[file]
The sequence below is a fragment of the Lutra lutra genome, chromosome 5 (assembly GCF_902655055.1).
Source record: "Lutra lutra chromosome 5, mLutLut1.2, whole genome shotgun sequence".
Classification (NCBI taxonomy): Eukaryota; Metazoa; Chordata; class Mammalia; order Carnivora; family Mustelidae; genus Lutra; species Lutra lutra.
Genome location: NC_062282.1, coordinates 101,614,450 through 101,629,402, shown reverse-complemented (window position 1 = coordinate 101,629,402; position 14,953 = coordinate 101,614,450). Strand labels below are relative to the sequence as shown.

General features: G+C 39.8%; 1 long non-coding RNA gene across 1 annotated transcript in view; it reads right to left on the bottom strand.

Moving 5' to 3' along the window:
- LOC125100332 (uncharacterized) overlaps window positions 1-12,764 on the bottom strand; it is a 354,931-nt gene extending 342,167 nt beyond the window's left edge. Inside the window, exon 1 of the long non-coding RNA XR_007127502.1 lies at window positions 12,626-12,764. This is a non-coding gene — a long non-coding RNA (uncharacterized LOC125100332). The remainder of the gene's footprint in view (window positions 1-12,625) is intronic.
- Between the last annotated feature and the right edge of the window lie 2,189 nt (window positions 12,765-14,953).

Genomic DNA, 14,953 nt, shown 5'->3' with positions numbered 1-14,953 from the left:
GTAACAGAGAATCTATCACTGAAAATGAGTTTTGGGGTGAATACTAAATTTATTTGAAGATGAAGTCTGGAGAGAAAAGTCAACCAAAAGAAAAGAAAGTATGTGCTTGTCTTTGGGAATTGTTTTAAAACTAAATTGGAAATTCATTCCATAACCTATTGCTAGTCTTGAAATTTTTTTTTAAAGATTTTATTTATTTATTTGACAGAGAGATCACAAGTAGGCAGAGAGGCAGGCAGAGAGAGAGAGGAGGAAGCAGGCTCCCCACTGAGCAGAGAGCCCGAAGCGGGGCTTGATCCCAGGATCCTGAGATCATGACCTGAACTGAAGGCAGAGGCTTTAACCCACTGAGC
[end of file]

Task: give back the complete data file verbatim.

The sequence below is a fragment of the Lutra lutra genome, chromosome 5 (assembly GCF_902655055.1).
Source record: "Lutra lutra chromosome 5, mLutLut1.2, whole genome shotgun sequence".
Classification (NCBI taxonomy): Eukaryota; Metazoa; Chordata; class Mammalia; order Carnivora; family Mustelidae; genus Lutra; species Lutra lutra.
Genome location: NC_062282.1, coordinates 101,614,450 through 101,629,402, shown reverse-complemented (window position 1 = coordinate 101,629,402; position 14,953 = coordinate 101,614,450). Strand labels below are relative to the sequence as shown.

General features: G+C 39.8%; 1 long non-coding RNA gene across 1 annotated transcript in view; it reads right to left on the bottom strand.

Moving 5' to 3' along the window:
- LOC125100332 (uncharacterized) overlaps window positions 1-12,764 on the bottom strand; it is a 354,931-nt gene extending 342,167 nt beyond the window's left edge. Inside the window, exon 1 of the long non-coding RNA XR_007127502.1 lies at window positions 12,626-12,764. This is a non-coding gene — a long non-coding RNA (uncharacterized LOC125100332). The remainder of the gene's footprint in view (window positions 1-12,625) is intronic.
- Between the last annotated feature and the right edge of the window lie 2,189 nt (window positions 12,765-14,953).

Genomic DNA, 14,953 nt, shown 5'->3' with positions numbered 1-14,953 from the left:
GTAACAGAGAATCTATCACTGAAAATGAGTTTTGGGGTGAATACTAAATTTATTTGAAGATGAAGTCTGGAGAGAAAAGTCAACCAAAAGAAAAGAAAGTATGTGCTTGTCTTTGGGAATTGTTTTAAAACTAAATTGGAAATTCATTCCATAACCTATTGCTAGTCTTGAAATTTTTTTTTAAAGATTTTATTTATTTATTTGACAGAGAGATCACAAGTAGGCAGAGAGGCAGGCAGAGAGAGAGAGGAGGAAGCAGGCTCCCCACTGAGCAGAGAGCCCGAAGCGGGGCTTGATCCCAGGATCCTGAGATCATGACCTGAACTGAAGGCAGAGGCTTTAACCCACTGAGC